Reviewer Susan Peake
Those who choose to see Irani's latest offering at the new Revue Stage
at Granville Islandare in for a double treat. Not only is My Granny
the Goldfish side-splittingly funny, but also the newly renovated
200-seat Revue Stage provides the perfect theatre space for creating an
intimate relationship between the audience and the performers.
The play begins with a young hypochondriac, Nico, played by Shaker
Paleja, sitting in a hospital bed in Vancouver. He has just had a
biopsy taken on an orange-sized lump that has appeared on his back. In
comes his grandmother, a free-spirited, whiskey-drinking, larger than
life character who has just flown over from India to take care of her
grandson. The hilarious dialogue between the two is so fast-paced that
you work hard at catching as many one-liners as possible. Plenty of
cultural teasing, directed evenly between India and Canada, are
particularly funny. For example, Granny informs Nico that the clothing
line, GAP, is coming to India. She remarks, "Just think, you can buy
something your own children have made." And, Nico must explain why his
Granny cannot drink whisky in the hospital, "Rules are like oxygen here."
Scene II takes us to the other side of the world, to Mumbai/Bombay by
way of an upper stage that appears. Here, in their living room, we meet
Nico's alcoholic mother, Veena Sood, and his long-suffering father,
David Adams, who are anxious to hear from Granny with news of the
condition of their son. More hilarious dialogue ensues and we continue
to delight in the, often surprising racial remarks that are not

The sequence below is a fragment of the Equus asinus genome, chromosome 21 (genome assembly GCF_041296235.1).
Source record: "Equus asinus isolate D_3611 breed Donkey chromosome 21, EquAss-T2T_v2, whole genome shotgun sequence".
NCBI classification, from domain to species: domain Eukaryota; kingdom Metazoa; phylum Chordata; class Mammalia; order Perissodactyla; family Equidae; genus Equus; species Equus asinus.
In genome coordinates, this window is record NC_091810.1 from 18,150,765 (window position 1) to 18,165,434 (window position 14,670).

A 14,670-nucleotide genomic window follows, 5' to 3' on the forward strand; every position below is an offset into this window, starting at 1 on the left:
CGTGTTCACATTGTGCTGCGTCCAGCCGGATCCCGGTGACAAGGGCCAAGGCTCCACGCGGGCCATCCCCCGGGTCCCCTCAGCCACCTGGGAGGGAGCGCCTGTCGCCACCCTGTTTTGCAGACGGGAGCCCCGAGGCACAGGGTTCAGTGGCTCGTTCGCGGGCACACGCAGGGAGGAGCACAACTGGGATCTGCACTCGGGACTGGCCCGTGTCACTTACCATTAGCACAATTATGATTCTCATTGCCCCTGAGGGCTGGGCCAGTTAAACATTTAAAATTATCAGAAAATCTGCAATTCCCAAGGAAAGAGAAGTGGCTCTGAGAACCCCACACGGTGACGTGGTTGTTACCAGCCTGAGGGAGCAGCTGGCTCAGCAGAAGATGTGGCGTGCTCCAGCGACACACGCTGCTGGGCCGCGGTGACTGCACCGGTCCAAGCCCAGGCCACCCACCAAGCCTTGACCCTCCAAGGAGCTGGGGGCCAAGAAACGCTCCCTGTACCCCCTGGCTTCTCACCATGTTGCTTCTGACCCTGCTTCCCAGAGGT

offensive only because of the absurdity of the characters who say them.
Sood is exceptional as the flawed, irrational Chevas drinking mother.
Her crisp voice cuts through the air with perfect comedic timing and her
body language enhances her often ludicrous remarks. Adams handles the
role of the resigned husband who must deflect his wife's personal
insults as a course of life.
Balinder Johal is a charming Granny, although some of her lines are
lost, perhaps, in the timing, the volume, or the accent. Regardless,
she receives lots of laughs as she bounces her ludicrous remarks off her
grandson, who is the quintessential straight man.
The second act continues with more fun, even though issues such as
alchoholism, family disfunction and child neglect are part of the
discussion. There are several twists and turns before the comedy comes
to an end, and by the way, the end is not as easy to determine as you
may first think.
Amir Ofek cleverly divides the two settings, both India and Canada. As
well, his use of a model airplane to indicate the travel between the two
countries is very entertaining.
All in all, Anosh Irani has given us a treat in My Granny the Goldfish;
you can even find a life lesson in it - lighten up! A lesson worth
2010 Susan Peake